Tip No. 6: go easy on yourself.
The bottom line is that transitioning from office life to a work-from-home scenario is going to involve some ups and downs. This is especially true right now when we’re also dealing with the anxiety, uncertainty, and major lifestyle changes the novel coronavirus has introduced in all of our lives. So, take it easy on yourself. Do all the things you can to be as efficient and productive as possible. Then, cut yourself some slack if you have a few “off” days. Remind yourself that you (and your co-workers!) are doing your best. You’ve got this. It just might take a little time to find your groove.
Whether you find yourself overseeing newly remote employees or you’re looking to successfully manage up in this new, work-from-home world, here are practical tips to help you lead or manage up.
In the early days of COVID-19, most office workers were loving their new WFH status. No commute meant later wake-up calls and more time to sneak in workouts. Easy access to the kitchen inspired cheaper-than-takeout lunches and cuddle breaks with kiddos and pets.
Then, Zoom fatigue set in. Maybe interruptions from anxious little ones started impacting your productivity, or unsettling news headlines became a constant distraction.
While those of us lucky enough to be able to work from home during these tumultuous times have a lot to be thankful for, the experience comes with its ups and downs, says Amita Mehta, a business strategist and leadership consultant in Lambertville, NJ. “We’ve all been thrust into this new way of working, which has led to many people feeling a little like fish out of water,” she says. “So many of the historic approaches to being a good leader and employee require a complete pivot, which I think will be great as our new, virtual work life becomes more of the norm—but might feel a little uncomfortable.”
The antidote to that discomfort, says Mehta, is team-building—even if it has to happen virtually. “Whether you’re a manager wanting to keep your people happy or you’re an employee who wants to prove your value to your organization, there are a few specific things you can do to create and stay connected with your work village, even if you’re not seeing them at the office.”
Here, Mehta shares her top tips for both managers and employees for making the most of work in the time of COVID.
Be a Better Leader Right Now
Start overcommunicating. When you’re in an office setting, there are plenty of ways of keeping tabs on what your employees are up to. You might mention a project when you’re heating up your lunch in the kitchen or ask one of your team members to take a quick walk for coffee to get a sense of how much is on his or her plate. But when your meetings are taking place on a computer screen, it can be trickier to get this kind of information—which is why being really clear about your expectations is crucial, Mehta explains. “However, this isn’t about becoming a micromanaging kind of leader,” she says. “Rather, lay out your plan, be clear on your expectations, and don’t be afraid to follow up to make sure you and your employees are on the same page.”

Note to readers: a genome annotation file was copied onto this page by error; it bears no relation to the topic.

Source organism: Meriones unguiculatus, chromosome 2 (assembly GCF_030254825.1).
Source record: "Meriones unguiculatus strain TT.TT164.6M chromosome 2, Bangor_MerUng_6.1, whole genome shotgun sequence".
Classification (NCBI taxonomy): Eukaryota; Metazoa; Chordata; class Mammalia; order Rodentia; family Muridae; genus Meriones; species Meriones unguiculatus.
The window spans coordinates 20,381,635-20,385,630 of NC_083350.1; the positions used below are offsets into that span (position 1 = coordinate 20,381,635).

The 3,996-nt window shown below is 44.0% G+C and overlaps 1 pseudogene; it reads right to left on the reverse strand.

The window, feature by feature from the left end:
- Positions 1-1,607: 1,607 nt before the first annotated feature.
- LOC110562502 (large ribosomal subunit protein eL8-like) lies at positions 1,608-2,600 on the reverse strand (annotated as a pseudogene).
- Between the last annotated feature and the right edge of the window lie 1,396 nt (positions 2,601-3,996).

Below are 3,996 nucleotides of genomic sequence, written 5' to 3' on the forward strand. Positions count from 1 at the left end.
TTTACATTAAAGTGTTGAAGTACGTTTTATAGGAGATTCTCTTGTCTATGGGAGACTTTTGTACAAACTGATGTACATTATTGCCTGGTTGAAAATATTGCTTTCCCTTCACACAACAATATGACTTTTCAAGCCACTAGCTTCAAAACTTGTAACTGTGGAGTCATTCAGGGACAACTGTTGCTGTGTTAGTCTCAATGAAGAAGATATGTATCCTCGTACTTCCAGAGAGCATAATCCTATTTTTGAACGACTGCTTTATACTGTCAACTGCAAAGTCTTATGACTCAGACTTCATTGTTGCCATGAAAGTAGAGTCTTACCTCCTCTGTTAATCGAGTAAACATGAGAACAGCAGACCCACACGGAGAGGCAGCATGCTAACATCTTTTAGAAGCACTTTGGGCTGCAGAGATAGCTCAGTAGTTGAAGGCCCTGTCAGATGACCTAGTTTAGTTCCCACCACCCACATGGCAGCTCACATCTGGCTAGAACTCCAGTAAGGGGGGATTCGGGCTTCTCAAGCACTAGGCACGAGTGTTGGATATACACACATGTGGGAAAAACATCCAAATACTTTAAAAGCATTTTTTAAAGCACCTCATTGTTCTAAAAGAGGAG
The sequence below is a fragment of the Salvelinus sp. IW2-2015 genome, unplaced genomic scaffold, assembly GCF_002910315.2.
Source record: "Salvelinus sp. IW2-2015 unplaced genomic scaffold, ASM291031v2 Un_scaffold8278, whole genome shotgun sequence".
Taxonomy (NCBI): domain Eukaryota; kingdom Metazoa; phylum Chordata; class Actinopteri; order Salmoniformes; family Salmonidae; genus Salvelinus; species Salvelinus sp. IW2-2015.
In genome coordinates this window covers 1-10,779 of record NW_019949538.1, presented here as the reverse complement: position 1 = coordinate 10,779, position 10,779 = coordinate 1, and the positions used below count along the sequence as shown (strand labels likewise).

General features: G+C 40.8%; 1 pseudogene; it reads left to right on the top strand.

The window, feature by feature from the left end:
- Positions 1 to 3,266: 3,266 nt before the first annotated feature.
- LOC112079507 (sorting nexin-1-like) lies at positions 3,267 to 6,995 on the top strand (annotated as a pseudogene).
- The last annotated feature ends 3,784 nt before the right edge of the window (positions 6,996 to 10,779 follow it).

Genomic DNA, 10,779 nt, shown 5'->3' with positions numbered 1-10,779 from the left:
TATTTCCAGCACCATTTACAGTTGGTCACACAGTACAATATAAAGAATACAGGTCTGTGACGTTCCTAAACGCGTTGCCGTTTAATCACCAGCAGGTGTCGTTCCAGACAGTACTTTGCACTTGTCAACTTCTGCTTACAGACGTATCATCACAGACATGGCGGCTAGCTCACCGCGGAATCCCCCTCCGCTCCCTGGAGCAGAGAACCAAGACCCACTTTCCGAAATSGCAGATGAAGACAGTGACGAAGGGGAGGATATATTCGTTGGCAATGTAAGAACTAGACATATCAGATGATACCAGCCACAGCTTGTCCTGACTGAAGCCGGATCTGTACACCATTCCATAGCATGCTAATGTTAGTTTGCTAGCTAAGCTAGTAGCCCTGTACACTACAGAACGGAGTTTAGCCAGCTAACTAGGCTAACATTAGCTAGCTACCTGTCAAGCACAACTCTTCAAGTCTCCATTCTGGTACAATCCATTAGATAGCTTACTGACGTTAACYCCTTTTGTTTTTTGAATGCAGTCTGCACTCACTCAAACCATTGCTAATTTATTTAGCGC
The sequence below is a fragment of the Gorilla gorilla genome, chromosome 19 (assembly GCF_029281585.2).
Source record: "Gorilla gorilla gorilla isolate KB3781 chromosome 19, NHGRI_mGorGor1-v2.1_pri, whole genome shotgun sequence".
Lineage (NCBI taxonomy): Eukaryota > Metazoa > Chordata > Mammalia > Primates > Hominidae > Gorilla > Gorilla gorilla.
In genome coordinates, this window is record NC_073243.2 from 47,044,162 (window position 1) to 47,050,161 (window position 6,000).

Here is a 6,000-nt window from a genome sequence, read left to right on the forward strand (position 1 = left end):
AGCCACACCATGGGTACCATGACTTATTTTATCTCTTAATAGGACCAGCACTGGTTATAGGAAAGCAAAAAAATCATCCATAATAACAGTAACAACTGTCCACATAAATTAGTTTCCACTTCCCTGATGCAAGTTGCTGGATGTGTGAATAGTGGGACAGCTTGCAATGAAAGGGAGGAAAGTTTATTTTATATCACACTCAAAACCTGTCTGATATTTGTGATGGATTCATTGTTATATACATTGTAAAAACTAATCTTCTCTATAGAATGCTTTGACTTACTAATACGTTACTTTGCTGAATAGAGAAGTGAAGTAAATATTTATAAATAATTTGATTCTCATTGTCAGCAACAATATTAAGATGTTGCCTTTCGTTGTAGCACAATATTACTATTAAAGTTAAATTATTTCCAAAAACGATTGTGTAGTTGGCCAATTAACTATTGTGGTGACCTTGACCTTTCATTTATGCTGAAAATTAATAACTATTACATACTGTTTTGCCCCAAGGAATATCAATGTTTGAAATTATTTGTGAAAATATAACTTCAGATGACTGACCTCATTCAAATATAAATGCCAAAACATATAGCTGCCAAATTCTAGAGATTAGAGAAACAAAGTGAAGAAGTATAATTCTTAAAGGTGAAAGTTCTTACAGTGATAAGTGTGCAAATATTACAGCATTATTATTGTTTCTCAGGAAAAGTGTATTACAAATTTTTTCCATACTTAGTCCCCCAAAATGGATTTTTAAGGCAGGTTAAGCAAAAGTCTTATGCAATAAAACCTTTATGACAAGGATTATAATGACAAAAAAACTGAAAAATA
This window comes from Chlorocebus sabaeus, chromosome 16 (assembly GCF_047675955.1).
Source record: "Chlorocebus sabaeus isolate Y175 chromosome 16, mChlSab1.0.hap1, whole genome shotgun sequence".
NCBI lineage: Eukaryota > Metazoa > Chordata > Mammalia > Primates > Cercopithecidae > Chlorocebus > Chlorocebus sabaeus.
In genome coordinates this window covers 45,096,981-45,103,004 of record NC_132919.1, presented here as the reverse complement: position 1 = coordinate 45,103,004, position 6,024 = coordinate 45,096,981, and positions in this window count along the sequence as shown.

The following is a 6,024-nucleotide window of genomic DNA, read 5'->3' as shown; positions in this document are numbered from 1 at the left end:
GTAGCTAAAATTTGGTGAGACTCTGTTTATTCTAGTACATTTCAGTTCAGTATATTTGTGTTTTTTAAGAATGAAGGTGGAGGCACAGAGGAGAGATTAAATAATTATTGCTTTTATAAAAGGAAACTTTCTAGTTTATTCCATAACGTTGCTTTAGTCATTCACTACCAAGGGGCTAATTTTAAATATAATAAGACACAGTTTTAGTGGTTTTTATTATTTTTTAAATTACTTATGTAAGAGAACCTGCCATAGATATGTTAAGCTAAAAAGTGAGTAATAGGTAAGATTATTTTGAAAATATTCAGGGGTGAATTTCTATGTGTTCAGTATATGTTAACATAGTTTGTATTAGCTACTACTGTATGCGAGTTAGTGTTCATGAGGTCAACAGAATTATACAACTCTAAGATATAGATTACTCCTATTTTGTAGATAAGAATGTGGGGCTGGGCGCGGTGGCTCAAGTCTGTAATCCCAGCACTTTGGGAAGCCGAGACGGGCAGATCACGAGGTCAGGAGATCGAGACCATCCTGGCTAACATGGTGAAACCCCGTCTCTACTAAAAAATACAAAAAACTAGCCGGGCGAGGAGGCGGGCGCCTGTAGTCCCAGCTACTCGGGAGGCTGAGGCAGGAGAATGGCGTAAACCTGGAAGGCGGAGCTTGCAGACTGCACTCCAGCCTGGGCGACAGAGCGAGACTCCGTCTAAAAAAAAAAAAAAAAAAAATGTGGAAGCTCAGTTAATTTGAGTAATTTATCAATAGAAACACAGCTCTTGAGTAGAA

Be transparent about what’s happening on the management front. In turbulent times like these, people want more information—not less. Which means it’s more important than ever to help your employees see the company’s mission, and what the leadership team’s vision is for making goals a reality. “Nobody wants to be a cog in the wheel, simply churning out work,” says Mehta. “Keep your people plugged into the company’s north star. It’ll inspire everyone to work harder and stay the course if they know the why behind what they’re doing.”
Have realistic expectations. We are in the midst of a global pandemic. Life has turned upside down for so many of us, which means it’s more important than ever to try to understand what people have on their plates. “Work and life are bleeding together in a new way these days,” says Mehta. “As a leader, you have to recognize what your team is going through on both fronts and match your expectations with reality.” That might mean learning to be a bit more flexible—and recognizing that everyone has a different way of working. “You don’t want to police your employees. You want to tee them up for productivity.”